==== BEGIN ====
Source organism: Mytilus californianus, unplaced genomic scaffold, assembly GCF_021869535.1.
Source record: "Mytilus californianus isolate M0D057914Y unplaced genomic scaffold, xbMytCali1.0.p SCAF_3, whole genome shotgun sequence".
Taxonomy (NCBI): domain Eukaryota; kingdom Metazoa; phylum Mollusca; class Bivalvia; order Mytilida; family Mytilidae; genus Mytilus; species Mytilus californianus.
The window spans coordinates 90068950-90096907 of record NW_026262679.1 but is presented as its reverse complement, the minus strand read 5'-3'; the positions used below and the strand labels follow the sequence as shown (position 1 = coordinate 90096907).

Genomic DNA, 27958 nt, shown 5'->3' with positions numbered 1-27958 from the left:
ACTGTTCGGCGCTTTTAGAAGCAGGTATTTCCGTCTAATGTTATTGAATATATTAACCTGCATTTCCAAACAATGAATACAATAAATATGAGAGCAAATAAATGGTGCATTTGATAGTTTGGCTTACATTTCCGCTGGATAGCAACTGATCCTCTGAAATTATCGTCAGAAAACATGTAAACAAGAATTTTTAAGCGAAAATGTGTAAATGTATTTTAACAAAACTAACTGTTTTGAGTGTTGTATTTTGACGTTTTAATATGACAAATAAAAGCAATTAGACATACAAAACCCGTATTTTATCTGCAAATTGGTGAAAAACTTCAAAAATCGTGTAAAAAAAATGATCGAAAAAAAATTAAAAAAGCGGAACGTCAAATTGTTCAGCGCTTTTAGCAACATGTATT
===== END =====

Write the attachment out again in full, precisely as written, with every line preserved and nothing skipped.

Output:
Source organism: Mytilus californianus, unplaced genomic scaffold, assembly GCF_021869535.1.
Source record: "Mytilus californianus isolate M0D057914Y unplaced genomic scaffold, xbMytCali1.0.p SCAF_3, whole genome shotgun sequence".
Taxonomy (NCBI): domain Eukaryota; kingdom Metazoa; phylum Mollusca; class Bivalvia; order Mytilida; family Mytilidae; genus Mytilus; species Mytilus californianus.
The window spans coordinates 90068950-90096907 of record NW_026262679.1 but is presented as its reverse complement, the minus strand read 5'-3'; the positions used below and the strand labels follow the sequence as shown (position 1 = coordinate 90096907).

Genomic DNA, 27958 nt, shown 5'->3' with positions numbered 1-27958 from the left:
ACTGTTCGGCGCTTTTAGAAGCAGGTATTTCCGTCTAATGTTATTGAATATATTAACCTGCATTTCCAAACAATGAATACAATAAATATGAGAGCAAATAAATGGTGCATTTGATAGTTTGGCTTACATTTCCGCTGGATAGCAACTGATCCTCTGAAATTATCGTCAGAAAACATGTAAACAAGAATTTTTAAGCGAAAATGTGTAAATGTATTTTAACAAAACTAACTGTTTTGAGTGTTGTATTTTGACGTTTTAATATGACAAATAAAAGCAATTAGACATACAAAACCCGTATTTTATCTGCAAATTGGTGAAAAACTTCAAAAATCGTGTAAAAAAAATGATCGAAAAAAAATTAAAAAAGCGGAACGTCAAATTGTTCAGCGCTTTTAGCAACATGTATT